The Way to Eden

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"The Way to Eden"
Star Trek: The Original Series episode
Episode no.Season 3
Episode 20
Directed byDavid Alexander
Teleplay byArthur Heinemann
Story byArthur Heinemann
Michael Richards
Featured musicFred Steiner
Cinematography byAl Francis
Production code075
Original air dateFebruary 21, 1969 (1969-02-21)
Guest actors
Episode chronology
← Previous
"Requiem for Methuselah"
Next →
"The Cloud Minders"
List of Star Trek: The Original Series episodes
 
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"The Way to Eden"
Star Trek: The Original Series episode
Episode no.Season 3
Episode 20
Directed byDavid Alexander
Teleplay byArthur Heinemann
Story byArthur Heinemann
Michael Richards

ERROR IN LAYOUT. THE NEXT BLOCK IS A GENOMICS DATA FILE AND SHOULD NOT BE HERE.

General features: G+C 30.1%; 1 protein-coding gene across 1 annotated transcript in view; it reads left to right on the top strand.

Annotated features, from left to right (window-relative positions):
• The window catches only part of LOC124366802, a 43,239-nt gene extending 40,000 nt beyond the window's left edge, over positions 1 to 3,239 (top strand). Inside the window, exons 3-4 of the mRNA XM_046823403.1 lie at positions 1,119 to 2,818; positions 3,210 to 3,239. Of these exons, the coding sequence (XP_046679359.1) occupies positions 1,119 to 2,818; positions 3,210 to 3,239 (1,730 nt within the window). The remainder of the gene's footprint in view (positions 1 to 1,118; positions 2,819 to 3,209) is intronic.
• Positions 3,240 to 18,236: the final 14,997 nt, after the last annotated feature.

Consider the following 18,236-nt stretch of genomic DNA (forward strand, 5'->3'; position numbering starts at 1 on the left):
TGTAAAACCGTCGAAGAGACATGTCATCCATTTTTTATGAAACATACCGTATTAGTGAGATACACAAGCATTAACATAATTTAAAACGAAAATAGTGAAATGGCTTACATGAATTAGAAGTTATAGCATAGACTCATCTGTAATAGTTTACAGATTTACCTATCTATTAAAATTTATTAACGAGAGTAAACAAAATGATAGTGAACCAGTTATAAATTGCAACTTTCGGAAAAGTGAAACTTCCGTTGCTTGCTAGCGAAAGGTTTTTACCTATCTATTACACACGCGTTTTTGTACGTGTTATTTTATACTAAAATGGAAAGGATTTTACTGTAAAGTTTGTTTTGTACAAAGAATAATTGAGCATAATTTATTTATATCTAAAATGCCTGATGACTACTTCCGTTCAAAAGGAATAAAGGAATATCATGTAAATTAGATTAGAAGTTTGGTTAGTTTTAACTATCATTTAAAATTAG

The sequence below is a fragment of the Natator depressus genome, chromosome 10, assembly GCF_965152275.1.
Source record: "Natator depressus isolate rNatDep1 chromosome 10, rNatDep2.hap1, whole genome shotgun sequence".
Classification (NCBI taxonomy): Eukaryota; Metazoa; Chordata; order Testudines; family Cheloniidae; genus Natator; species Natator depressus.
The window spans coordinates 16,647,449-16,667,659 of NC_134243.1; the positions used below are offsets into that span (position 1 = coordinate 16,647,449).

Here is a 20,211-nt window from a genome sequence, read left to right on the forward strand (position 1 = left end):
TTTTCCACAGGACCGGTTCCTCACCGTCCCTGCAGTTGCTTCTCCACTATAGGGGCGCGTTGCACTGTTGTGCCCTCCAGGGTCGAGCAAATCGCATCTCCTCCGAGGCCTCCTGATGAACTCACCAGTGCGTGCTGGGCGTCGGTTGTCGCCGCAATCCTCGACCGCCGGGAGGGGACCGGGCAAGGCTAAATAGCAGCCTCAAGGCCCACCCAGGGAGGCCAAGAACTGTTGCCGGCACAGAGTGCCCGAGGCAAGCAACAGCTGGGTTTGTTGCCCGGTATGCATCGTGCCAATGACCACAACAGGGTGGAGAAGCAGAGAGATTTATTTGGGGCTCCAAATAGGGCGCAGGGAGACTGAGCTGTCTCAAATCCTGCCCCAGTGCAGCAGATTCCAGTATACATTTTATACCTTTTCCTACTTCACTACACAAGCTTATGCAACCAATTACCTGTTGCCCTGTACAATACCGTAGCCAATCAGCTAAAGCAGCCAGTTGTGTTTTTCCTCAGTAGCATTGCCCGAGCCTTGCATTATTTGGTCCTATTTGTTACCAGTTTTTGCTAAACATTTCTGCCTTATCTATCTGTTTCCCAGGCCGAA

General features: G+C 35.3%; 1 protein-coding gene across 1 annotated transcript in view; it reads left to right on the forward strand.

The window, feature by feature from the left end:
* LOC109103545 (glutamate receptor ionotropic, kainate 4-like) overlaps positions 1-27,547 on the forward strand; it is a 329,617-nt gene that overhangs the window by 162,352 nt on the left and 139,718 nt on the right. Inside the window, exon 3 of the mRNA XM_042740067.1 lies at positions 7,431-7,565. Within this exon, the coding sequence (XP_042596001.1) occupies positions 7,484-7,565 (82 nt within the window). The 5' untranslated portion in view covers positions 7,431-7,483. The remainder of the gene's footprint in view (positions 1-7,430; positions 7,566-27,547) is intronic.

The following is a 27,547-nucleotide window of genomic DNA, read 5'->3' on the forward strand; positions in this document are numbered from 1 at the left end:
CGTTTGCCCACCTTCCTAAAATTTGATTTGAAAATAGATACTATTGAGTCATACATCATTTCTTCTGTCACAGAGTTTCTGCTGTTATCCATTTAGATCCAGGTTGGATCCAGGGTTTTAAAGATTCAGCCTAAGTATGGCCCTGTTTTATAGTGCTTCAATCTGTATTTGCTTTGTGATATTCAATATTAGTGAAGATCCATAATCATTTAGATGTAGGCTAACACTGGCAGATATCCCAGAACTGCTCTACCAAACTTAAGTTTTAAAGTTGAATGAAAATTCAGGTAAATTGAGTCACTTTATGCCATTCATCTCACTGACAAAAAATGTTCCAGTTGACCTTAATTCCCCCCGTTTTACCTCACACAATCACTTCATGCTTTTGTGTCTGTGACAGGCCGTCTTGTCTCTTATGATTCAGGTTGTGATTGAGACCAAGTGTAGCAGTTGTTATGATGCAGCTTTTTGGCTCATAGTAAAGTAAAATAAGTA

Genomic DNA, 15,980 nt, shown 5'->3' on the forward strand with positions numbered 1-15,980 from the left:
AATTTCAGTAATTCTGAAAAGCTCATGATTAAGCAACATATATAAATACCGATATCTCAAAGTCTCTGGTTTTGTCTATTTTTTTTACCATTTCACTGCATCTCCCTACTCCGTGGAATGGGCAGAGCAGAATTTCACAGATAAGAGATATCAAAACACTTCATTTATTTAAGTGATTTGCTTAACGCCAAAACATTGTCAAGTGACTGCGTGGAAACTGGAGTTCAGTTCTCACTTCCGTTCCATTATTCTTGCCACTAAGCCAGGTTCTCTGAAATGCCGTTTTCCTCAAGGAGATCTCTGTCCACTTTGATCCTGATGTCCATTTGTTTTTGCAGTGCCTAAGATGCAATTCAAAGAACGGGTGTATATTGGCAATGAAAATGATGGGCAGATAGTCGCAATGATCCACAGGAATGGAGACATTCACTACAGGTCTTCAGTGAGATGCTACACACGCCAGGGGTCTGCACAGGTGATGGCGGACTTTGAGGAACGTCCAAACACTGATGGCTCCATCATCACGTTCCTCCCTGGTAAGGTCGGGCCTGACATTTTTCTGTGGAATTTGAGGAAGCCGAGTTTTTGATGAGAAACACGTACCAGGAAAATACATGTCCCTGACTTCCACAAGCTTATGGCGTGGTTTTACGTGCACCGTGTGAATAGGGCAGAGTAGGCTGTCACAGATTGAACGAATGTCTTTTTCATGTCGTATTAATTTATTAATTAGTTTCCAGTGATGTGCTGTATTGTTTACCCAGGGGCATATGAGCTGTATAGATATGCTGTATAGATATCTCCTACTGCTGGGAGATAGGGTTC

Featured musicFred Steiner
Cinematography byAl Francis
Production code075
Original air dateFebruary 21, 1969 (1969-02-21)
Guest actors
Episode chronology
← Previous
"Requiem for Methuselah"
Next →
"The Cloud Minders"
List of Star Trek: The Original Series episodes

"The Way to Eden" is the twentieth episode of the third season of the original science fiction television series Star Trek, and was broadcast February 21, 1969. It was written by Arthur Heinemann, based on a story by Arthur Heinemann and D.C. Fontana (using the pen name Michael Richards), and directed by David Alexander.

In this episode, the Enterprise is hijacked by a madman-scientist and his fanatical, hippie-like followers who are blindly obsessed in finding a mythical planet of perpetual paradise.

Plot[edit]

On stardate 5832.3, the Federation starship USS Enterprise is in hot pursuit of the stolen space cruiser Aurora, which is heading into the dangerous Romulan Neutral Zone, with Tongo Rad (the son of the Catuallan ambassador) on board. The Enterprise locks onto the ship with a tractor beam, but the Aurora tries to flee. With the craft already straining with pushed engines, the vessel begins to break up.